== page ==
Introduction: Awesome Twin Spotlamps
They say that necessity is the mother of all invention.......
Well its winter daylight hours now and I need to keep fit and for me that's cycling in the dark.
I need new bike lights to illuminate the path ahead as I cycle on a lot of unlit and badly maintained cycle paths and I also need to increase my visibility on the open road. After some thought I decided a pair of large diameter spotlamps is the only solution. Only they must be cheap and bright.
Several weeks of going to the carboot sales got me a matching pair of krypton bulb powered torches for 50p each and a trip to the local hardware store got me the rest of what I needed
The result is a pair of awesome bicycle spotlamps.
Step 1: Things You'll Need.
Two matching torches, the sort that take the big 6V batteries with the springs.
Two pipe clips.
Two nuts and bolts.
And a few tools
Blow lamp. (Not essential)
The pair of torches I used were branded UNI-LITE UK200 and were fitted with 3W 6V krypton bulbs. My calculations are that 4 AA Ni-Mh batteries will last for about 3 hours. Experience tells me not to expect more than 1 1/2 hours per set of batteries when both lamps are on.
£1.00 ---- Two torches from a car boot sale at 50p each.
£0.99 ---- Two jubilee hose clamps.
£1.32 ---- Power connectors x 2.
£0.40 ---- Battery holder.
£5.00 ---- New NiMh AA 2000mAh Batteries x 4
Bits from the bits box: (FREE)
Nuts and bolts. Inner tube rubber. innertube etc
Total cost £8.71
Real cost £3.71 (I already have many rechargeable AA batteries)
Step 2: Shortening the Torch.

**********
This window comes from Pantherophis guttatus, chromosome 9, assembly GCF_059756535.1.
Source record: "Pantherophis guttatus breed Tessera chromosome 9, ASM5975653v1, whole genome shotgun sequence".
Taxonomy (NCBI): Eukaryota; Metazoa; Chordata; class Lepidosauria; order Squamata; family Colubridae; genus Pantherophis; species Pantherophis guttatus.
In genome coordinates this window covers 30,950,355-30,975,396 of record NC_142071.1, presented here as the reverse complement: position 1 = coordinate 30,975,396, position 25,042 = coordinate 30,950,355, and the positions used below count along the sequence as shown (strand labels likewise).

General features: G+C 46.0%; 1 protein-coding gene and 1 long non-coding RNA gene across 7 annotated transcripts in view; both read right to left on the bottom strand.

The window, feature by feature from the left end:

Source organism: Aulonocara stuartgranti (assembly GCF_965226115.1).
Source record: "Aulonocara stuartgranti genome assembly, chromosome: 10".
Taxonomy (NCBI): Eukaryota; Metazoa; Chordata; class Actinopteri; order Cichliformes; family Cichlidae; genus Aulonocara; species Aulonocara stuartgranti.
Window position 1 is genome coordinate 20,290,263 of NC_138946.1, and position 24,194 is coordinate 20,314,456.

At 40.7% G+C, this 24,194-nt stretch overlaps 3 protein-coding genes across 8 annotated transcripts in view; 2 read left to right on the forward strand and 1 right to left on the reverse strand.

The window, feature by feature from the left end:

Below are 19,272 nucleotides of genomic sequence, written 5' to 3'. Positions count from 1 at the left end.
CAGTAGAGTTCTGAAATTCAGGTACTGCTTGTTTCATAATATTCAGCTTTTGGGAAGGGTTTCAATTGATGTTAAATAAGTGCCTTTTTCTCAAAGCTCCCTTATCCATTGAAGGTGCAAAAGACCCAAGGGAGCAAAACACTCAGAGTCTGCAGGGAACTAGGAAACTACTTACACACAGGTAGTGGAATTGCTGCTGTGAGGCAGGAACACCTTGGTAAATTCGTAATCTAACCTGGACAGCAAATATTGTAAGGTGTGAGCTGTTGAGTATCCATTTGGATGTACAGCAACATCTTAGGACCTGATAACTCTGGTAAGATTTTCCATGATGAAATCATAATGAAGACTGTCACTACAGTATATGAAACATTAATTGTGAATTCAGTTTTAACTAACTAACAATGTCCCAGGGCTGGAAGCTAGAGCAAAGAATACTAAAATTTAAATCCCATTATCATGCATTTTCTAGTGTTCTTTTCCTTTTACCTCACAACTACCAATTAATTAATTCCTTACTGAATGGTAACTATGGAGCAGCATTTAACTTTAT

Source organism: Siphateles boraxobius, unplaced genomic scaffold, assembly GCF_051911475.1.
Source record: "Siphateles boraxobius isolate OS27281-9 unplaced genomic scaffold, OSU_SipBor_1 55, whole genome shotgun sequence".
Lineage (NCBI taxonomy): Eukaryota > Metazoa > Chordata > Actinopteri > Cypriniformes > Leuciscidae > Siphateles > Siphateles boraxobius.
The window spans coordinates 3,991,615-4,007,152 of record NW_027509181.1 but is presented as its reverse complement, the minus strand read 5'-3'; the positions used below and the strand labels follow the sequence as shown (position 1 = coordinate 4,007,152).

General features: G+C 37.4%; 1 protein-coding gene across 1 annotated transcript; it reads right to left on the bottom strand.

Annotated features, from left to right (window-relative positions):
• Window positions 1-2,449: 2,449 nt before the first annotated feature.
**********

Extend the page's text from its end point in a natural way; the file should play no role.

Carefully measure out where to make two cuts on the torch so that when you take the cut off end bit it matches the hole at the other cut.
I could have made them shorter but would have needed an external switch. Being lasy I choose to use the switches in each torch. They are also a bit waterproof so I wont have to worry about rain in the switch.
After cutting the middle out the end is simply glued into place to make a pair of awesome looking bike lights.
Not photographed is the wires soldered to the battery clips o the back of the reflector shell. These were common to both lamps and a trailing lead went to one of the bicycle front panniers where it connected to a 4 cell AA battery holder.
Step 3: Making the Handle Bar Clip
To make the handle bar clip I brazed the M5 screw onto the pipe clamp.
I brazed them together as I have the equipment. Looking back on the project I could have saved some time and hassle by drilling through the pipe clamp so the threaded screw can bolt the clamp and torch body together.
The screw can then be bolted to the torch body. Not to tight as you'll crack the plastic but no so loose it will rattle loose after a few miles. If you get it just right some adjustment is possible when on the road.
Step 4: On the Bike
The lights are held on the bike with the pipe clips. Be careful to put a piece of inner-tube between the clamp and the handle bar. This will give more grip and stop them from drooping down on rough paths. It will also prevent the bars from getting scratched if that sort of thing bothers you.
The light from them is awesome and lights up the road ahead with no trouble at all. They are easily as bright as a set of spots my friend bought for about £100 and mine last a bit longer than his.
Because they are individually adjustable you can angle them to match your riding. In country cycle paths I tend to have them angled a bit closer and just a bit to either side to light up the edges of the path and spot out any bits of tree or bush that might be a hazard. On the open road I tend to have them angled to shine straight forward and give me greater visibility to motorised road users rather than light the road. Especially as I have to get across the town centre that is very busy and has zero cycle path provision.
The advantage of keeping both switches on the torch bodies is that one lamp can be switched off to preserve battery life if you get stuck out longer than anticipated.
Although the maths suggest a set of 4 AA 2000mAh batteries will last for about 3 hours experience tells me to not expect more than 1 1/2 hours. Anyway I always cycle at night with a set of fresh batteries just in-case.
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